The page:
My boss resisted this, pointing out that it is better for the patients to have experienced nurses. She's not my boss any more.

I went to a class in marketing today. Apparently, part of the new health insurance company enrichment bill is a No Child Left Behind-like impossible goal.

Starting in 2014, the Federal government, sugar daddy to the health industry, will start grading hospitals on a percentile basis, based not on patient outcomes, like trauma or surgery or pneumonia, etc., but on patient opinion questionnaires.

The bottom few won't be paid, thus throwing them out of business, and resetting the stack with fewer hospitals, which will be paid on a opinion-based percentile basis, closing a few more hospitals, and resetting the stack with fewer hospitals, etc., etc., etc.

What????? The logical end to this is two hospitals open in the US, one of which will fall below the other, leaving only one.

The speaker today accepted all this, telling us that we were in a competition with the hospitals down the street and across the country and that we had to learn to please our customers, so as to get better ratings. Their loss is our gain.

He used the old - two men in the woods who see a bear, and one laces up his shoes, and the other one says "Don't be silly. You can't outrun a bear" and the other one says "I don't have to outrun the bear. I just have to out run you"- joke, but he was serious!

But this isn't outrunning a bear. This is being thrown into an arena and having the lions pick one off at a time. You're not outrunning the lions, you're just postponing your inevitable death.

I question the premise. Why would the Federal Government want to foster competition to close hospitals?

The emphasis used to be on quality improvement, as in improving patient outcomes, with increased survival rates, fewer nosocomial infections, and the such. Patient satisfaction, while important, is not the same as patient survival.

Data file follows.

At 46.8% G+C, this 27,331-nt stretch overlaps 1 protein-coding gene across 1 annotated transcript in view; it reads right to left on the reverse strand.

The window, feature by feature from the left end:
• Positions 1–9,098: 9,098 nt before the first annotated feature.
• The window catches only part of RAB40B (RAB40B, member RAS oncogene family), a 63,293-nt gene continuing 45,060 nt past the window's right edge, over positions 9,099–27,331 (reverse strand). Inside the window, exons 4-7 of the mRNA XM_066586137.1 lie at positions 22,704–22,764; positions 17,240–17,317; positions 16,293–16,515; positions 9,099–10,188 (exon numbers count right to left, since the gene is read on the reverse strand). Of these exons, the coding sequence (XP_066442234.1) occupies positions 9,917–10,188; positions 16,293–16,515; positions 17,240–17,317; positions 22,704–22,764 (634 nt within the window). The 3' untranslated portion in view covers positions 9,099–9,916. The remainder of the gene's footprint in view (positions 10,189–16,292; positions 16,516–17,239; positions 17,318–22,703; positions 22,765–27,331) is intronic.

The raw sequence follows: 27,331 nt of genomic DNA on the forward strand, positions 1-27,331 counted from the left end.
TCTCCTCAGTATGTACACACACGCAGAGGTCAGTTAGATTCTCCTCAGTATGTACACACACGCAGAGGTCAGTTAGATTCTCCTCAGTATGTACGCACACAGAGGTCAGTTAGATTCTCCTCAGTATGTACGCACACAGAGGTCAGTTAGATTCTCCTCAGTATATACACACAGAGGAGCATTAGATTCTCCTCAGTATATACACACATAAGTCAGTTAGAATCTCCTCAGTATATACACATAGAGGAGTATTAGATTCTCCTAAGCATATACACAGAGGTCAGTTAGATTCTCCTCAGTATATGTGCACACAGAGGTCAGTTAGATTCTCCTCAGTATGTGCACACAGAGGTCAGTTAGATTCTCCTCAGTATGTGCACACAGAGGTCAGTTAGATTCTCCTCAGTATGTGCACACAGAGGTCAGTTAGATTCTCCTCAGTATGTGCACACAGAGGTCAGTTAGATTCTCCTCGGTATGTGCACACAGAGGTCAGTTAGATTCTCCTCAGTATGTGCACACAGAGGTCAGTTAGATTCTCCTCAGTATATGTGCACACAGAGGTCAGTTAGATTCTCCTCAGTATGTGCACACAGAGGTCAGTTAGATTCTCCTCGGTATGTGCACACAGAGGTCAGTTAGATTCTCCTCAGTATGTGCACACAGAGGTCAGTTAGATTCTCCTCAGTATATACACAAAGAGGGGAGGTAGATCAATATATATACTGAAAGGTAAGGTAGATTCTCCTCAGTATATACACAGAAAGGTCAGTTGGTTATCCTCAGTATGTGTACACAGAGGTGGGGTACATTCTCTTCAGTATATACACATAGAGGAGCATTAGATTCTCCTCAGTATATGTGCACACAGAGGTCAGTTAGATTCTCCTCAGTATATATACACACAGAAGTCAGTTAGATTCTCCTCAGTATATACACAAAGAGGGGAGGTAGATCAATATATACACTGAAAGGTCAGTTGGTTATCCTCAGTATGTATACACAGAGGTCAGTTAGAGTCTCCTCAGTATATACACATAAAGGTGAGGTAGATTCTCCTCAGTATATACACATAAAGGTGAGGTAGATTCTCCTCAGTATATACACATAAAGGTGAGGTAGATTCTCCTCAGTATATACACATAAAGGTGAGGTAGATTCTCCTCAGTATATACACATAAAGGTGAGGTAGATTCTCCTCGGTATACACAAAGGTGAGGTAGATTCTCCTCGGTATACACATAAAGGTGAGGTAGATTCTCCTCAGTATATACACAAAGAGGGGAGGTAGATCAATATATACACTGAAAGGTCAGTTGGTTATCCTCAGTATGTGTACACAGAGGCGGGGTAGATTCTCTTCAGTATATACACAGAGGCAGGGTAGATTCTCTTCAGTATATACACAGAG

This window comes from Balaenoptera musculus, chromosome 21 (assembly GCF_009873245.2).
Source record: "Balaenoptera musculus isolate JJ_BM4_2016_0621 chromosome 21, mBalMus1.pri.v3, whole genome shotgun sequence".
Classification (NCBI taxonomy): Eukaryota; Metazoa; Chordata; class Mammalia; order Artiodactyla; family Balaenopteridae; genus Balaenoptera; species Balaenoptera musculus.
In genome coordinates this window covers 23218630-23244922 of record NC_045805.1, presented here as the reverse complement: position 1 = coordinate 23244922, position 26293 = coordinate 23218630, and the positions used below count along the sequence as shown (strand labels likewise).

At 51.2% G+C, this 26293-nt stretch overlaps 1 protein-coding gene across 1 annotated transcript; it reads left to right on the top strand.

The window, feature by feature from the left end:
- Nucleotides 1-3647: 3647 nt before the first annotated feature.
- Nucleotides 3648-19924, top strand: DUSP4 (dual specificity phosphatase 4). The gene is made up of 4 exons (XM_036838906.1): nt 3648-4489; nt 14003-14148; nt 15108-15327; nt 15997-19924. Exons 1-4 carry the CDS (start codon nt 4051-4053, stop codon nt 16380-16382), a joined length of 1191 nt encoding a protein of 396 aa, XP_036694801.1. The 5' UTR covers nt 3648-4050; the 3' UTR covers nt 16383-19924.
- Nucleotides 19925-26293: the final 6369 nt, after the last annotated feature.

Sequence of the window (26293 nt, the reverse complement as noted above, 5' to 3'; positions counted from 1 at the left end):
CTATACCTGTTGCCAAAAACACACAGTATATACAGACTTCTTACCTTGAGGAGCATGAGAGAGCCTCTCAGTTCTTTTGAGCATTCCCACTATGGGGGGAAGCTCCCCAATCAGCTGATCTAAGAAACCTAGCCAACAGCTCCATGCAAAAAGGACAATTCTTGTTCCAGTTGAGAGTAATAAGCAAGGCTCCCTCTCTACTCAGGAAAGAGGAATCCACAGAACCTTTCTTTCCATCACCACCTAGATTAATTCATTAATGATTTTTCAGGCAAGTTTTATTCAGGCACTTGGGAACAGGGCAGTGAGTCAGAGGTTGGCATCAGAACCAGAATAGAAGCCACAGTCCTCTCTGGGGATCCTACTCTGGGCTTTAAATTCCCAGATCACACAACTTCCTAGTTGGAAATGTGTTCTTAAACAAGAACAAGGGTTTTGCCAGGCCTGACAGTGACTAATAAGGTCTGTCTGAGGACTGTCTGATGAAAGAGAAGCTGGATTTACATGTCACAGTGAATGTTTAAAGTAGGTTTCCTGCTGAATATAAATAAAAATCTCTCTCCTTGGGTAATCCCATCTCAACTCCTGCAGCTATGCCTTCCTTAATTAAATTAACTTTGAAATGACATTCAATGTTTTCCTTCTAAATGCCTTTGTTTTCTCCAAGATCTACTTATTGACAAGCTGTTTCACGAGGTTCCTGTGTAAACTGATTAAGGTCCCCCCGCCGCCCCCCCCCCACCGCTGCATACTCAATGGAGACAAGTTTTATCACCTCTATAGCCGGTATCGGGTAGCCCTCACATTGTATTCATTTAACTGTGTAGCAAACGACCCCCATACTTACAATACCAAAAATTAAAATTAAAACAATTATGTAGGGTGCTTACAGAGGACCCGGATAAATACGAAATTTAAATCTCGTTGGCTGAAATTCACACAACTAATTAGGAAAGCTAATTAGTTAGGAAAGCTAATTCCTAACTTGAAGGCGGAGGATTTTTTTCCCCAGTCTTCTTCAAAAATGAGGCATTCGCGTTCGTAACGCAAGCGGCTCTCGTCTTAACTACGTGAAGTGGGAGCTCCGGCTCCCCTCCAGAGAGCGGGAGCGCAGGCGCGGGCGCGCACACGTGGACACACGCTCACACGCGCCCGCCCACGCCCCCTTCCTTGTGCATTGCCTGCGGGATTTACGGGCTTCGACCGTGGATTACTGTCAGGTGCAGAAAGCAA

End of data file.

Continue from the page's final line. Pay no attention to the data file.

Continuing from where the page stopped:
I can't imagine that closing hospitals, throwing more people into the remaining ones, is going to improve patient satisfaction at all!

People mostly are dissatisfied with waiting for hours! We need more clinics and doctors and nurses, not less.
But basic medical care is not profitable, so won't be pursued.


Anonymous said...

I once saw this thing on TV where two American girls and two Mexican girls were given this checkerboard with one checker and told that whoever could get their checker to the other side would win the game. The American girls kept moving the checker back and forth, back and forth. The Mexican kids helped each other to move the checker from one side to the other. If we are to survive, we probably could do better co-operating than competing. Of course, the only people who seem to cooperate nowdays is narco-creeps and tea-party poops.

Anonymous said...

Yeah, humans, ugly bags of mostly water, without good teeth or claws or ability to run very far, wouldn't have taken over the world without cooperation.

We're fed a line of bullshit about rugged individualism, but there were a lot more barn raisings and wagon trains than there were lone frontiersmen living off the land.

Who made their bullets?